We tire of arguments of expediency addressed to us under the guise of principle. Nevertheless, we have considered these contentions seriously. Both are without merit.
The ordering of directed service pursuant to section 11125 does not constitute a fifth amendment taking. Lehigh & New England Rwy. Co. v. I.C.C., 540 F.2d 71, 82 (3d Cir. 1976), cert. denied, 429 U.S. 1061, 97 S. Ct. 784, 50 L. Ed. 2d 776 (1977). Since a railroad's property is charged with the public interest, New England Divisions Case, 261 U.S. 184, 190, 43 S. Ct. 270, 273, 67 L. Ed. 605 (1923), no taking of private property for public use occurs when a directed carrier performs the public service obligations of the defaulting carrier. 540 F.2d at 82.
Rock Island contends that Lehigh does not apply to it because it has been declared "cashless." Our decision in In re Chicago, Milwaukee, St. Paul & Pacific R.R. Co., 611 F.2d 662, 669 (7th Cir. 1979), held that a cashless railroad "cannot be required to continue operating to serve the public interest." The Rock Island argues that Milwaukee means that its public service obligations have ended and that therefore any use of its property for a public purpose constitutes a taking. We disagree.
Our decision in Milwaukee held only that the ICC could not force the Rock Island itself to continue operating. But even if the Rock Island cannot operate, it must still fulfill its obligations under the Interstate Commerce Act. 49 U.S.C. § 11101; see Akron, Canton & Youngstown R.R. Co. v. I.C.C., 611 F.2d 1162, 1168 (6th Cir. 1979), cert. denied, 449 U.S. 830, 101 S. Ct. 97, 66 L. Ed. 2d 34 (1980). Those obligations end only with the grant of a certificate of abandonment. 49 U.S.C. § 10903; New Haven Inclusion Cases, 399 U.S. 392, 461, 90 S. Ct. 2054, 2093, 26 L. Ed. 2d 691 (1970); Lehigh, 540 F.2d at 83. Would a finding of "cashlessness" suffice, the need for a certificate of abandonment would be eliminated in many cases. Such a result would contravene the express Congressional directive that only the Interstate Commerce Commission determine whether "the present or future public convenience and necessity require or (should) permit the abandonment or discontinuance" of rail service. 49 U.S.C. § 10903. Therefore, until a certificate of abandonment is issued, a rail carrier who is authorized to operate over the Rock Island's lines is fulfilling the Rock Island's obligations.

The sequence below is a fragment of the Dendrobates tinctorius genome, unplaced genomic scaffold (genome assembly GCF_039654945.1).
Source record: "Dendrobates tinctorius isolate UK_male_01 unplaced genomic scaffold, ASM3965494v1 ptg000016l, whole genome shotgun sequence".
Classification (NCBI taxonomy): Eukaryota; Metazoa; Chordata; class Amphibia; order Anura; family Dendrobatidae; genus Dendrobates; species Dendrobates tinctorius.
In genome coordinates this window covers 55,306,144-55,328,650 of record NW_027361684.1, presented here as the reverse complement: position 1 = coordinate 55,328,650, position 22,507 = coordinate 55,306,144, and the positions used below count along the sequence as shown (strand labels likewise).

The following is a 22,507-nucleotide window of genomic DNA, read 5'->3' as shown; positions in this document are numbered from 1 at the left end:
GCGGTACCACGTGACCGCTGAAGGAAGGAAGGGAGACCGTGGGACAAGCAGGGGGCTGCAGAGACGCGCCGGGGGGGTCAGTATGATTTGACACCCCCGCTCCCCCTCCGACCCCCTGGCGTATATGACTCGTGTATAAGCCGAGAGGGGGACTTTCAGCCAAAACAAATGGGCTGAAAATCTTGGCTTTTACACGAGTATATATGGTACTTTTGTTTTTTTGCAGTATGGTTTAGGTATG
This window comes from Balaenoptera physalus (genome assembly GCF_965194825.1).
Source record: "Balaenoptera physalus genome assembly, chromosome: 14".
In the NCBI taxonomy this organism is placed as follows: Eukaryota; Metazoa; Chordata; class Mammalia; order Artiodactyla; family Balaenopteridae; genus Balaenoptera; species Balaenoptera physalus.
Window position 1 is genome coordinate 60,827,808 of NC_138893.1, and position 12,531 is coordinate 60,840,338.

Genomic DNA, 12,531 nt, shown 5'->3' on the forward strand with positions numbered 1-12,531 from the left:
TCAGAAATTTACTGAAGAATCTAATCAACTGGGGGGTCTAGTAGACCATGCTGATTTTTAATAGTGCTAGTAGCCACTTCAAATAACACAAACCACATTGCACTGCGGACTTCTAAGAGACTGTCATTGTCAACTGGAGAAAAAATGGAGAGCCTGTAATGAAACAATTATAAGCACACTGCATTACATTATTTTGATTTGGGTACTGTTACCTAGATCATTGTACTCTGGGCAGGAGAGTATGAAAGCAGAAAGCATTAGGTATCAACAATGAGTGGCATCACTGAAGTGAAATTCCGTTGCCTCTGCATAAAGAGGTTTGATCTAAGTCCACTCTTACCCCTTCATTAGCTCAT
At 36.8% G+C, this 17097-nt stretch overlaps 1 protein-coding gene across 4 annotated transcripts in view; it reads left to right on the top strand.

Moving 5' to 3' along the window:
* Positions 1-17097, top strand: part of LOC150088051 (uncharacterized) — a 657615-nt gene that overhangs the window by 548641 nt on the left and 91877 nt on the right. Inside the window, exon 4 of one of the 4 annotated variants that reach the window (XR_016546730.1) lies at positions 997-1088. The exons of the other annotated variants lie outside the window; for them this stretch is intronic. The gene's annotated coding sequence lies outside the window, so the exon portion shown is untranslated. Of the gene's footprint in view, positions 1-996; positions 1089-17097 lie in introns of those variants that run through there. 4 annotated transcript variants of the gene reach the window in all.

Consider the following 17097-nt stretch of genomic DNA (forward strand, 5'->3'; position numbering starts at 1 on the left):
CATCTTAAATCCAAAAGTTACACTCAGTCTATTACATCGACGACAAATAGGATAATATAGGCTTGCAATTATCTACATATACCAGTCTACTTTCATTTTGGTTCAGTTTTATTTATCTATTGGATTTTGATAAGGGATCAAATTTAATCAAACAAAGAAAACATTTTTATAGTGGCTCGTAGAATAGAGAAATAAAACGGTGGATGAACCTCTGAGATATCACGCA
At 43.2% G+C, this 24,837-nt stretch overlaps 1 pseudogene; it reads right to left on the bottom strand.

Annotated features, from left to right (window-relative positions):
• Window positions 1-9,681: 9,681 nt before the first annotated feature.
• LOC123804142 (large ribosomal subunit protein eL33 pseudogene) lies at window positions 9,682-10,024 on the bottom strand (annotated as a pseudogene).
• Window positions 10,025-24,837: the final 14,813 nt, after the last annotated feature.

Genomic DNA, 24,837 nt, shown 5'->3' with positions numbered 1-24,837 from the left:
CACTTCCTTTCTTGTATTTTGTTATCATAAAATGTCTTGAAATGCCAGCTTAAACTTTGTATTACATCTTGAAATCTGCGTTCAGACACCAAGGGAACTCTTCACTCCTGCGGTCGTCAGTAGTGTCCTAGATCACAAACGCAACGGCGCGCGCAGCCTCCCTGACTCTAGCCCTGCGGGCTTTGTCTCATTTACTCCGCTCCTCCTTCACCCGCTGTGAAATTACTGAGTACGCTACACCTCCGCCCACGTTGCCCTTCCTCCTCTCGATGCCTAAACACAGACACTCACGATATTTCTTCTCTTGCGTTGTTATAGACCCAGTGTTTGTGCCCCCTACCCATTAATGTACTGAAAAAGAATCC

We agree with the Lehigh court that no taking has occurred. Lehigh, 540 F.2d at 84. Accordingly, compensation for the use of its lines need not be set in a judicial proceeding or be equal to "just compensation" under the Constitution.
Until March 23, 1980, when federal subsidies ran out, the ICC directed federally subsidized service on the Rock Island system under section 11125. Directed Service Order No. 1398 (Sept. 26, 1979, I.C.C.) and Supp. Orders Nos. 1 and 2. Effective May 30, 1980, the Commission was granted express authority to direct unsubsidized service with compensation over the Rock Island system. ROCK ISLAND TRANSITION AND EMPLOYEE ASSISTANCE ACT ("RITA"), 45 U.S.C. §§ 1015, 1017. Indeed, the ICC has directed service under these sections with compensation over the lines involved here by the same carriers. Supp. Order No. 3, Directed Service Order No. 1437 (May 30, 1980) (RTA), Service Order No. 1473 (May 30, 1980) (SSW-Tucumcari line). The ...